And I think if you look at the way this is going, they -- General Jones today said very publicly, "We are going to go and develop the strategy." Then we're going back to McChrystal and saying, "Do you still need those resources if we come up with a new strategy?" So that preempts the numbers.
STEPHANOPOULOS: I want to get to Iran, but just very quickly, because I'm struck listening to all of you, does anybody here think the president has actually made up his mind yet?
FRIEDMAN: No. You know, it's -- someone said to me last week, George, you know, problems have solutions, dilemmas have horns. He's on the horns of the dilemma.
WOODWARD: No, and even if he has an inclination and strong feelings about this, because he's lived it in the few months he's been president, he's going to listen. And this is what makes him unique.
Now, just on this idea of a middle course, there's always a middle course. If you go back to World War II, the initial plan for victory in World War II that the Army submitted to the political leadership said, "We need 200 divisions." You know how many they got? Eighty-nine.
RADDATZ: I don't think he's made up his mind, either. And I think he'll listen. But I -- what I'm hearing is it will be sooner, rather than later. And you know what?
STEPHANOPOULOS: Well, Secretary Gates said just a few weeks.
RADDATZ: You might want to back-time from the midterms next year. You might want to figure out your plan in how to get troops in there, if that's what you're going to do, and have things hopefully improve by -- by midterms.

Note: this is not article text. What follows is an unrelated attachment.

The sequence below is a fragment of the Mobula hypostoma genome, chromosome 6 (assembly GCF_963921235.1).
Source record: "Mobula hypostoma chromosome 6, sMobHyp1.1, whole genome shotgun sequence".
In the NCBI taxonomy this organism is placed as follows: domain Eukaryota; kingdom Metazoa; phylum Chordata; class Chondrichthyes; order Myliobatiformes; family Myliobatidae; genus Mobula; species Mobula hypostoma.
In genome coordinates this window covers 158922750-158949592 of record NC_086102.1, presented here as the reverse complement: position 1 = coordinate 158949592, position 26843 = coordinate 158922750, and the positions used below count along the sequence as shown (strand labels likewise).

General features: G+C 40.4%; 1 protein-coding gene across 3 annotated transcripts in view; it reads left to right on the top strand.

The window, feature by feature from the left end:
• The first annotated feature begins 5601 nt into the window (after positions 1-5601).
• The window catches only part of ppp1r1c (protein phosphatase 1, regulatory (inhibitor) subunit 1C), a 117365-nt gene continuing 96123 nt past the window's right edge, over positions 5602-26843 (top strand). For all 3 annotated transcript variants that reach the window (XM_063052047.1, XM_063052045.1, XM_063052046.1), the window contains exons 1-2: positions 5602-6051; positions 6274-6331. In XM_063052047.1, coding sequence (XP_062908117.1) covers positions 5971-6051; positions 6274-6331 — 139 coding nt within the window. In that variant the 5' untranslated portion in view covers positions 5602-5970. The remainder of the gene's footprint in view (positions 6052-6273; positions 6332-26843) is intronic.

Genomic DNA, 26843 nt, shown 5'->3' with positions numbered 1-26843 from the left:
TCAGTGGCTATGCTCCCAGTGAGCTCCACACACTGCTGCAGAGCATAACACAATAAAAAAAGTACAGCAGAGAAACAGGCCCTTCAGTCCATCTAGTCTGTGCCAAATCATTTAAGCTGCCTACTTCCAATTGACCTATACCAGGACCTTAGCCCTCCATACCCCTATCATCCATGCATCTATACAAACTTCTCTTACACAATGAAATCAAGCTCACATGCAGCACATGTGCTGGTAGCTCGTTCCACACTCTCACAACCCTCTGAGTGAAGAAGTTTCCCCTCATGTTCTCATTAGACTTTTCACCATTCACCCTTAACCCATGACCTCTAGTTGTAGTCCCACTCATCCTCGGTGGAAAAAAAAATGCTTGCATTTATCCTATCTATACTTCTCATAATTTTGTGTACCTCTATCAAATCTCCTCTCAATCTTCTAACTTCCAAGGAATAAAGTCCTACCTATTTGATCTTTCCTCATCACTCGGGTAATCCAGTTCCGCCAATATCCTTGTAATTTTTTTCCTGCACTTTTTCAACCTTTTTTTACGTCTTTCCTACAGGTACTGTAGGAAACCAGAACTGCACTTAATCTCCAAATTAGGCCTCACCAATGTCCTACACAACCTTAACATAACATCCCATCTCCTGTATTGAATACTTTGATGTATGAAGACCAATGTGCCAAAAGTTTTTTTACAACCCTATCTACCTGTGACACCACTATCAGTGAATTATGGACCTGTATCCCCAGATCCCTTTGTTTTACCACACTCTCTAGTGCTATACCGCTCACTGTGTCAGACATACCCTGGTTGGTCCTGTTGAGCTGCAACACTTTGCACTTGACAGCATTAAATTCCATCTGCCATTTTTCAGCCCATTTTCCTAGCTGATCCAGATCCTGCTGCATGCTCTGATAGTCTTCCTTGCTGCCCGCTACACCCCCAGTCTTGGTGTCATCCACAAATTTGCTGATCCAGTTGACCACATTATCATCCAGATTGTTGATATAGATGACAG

STEPHANOPOULOS: I think we'll see this decision well before Thanksgiving.
STEPHANOPOULOS: I think that's right. Let's talk about Iran for a second. George Will, the big revelation -- I guess it shouldn't have been too much of a surprise, but the president calling Iran out on -- on Friday. And you saw Secretary Gates there, and you heard something similar, I think, from Israeli Prime Minister Netanyahu this week, a real sense, more than in the past, that sanctions now may actually get through and may work.
WILL: Severe sanctions, is what Secretary Gates said here this morning. We didn't learn about the tunnel last week. The tunnel -- the president was briefed on this during the transition. We didn't learn just last week about the activity around the tunnel. We haven't just learned, A, that Iran is building nuclear weapons or trying to or, B, that they lie constantly.
I thought the most striking and depressing aspect of this was that, when the president came out with Prime Minister Gordon Brown and President Sarkozy of France, who wasn't there? The Russians and the Chinese, without whom sanctions mean nothing.
Now, I know that Medvedev, the semi-fake president, the potential president of -- of -- of Russia, says he's open to this. But until we've heard from Putin, nothing matters.
STEPHANOPOULOS: He says they may be inevitable. And, Tom -- Tom, you actually wrote, the secretary seemed to be echoing something you -- you wrote about this week, these divisions in Iran, in the Iranian leadership now may create an opening for sanctions to work.
FRIEDMAN: Well, there's no question that the fracture within the elite there, I would say, has opened a slight, you know, opportunity for really, what George said, severe sanctions to work. And the critical factor -- I really agree with this -- is Russia and China.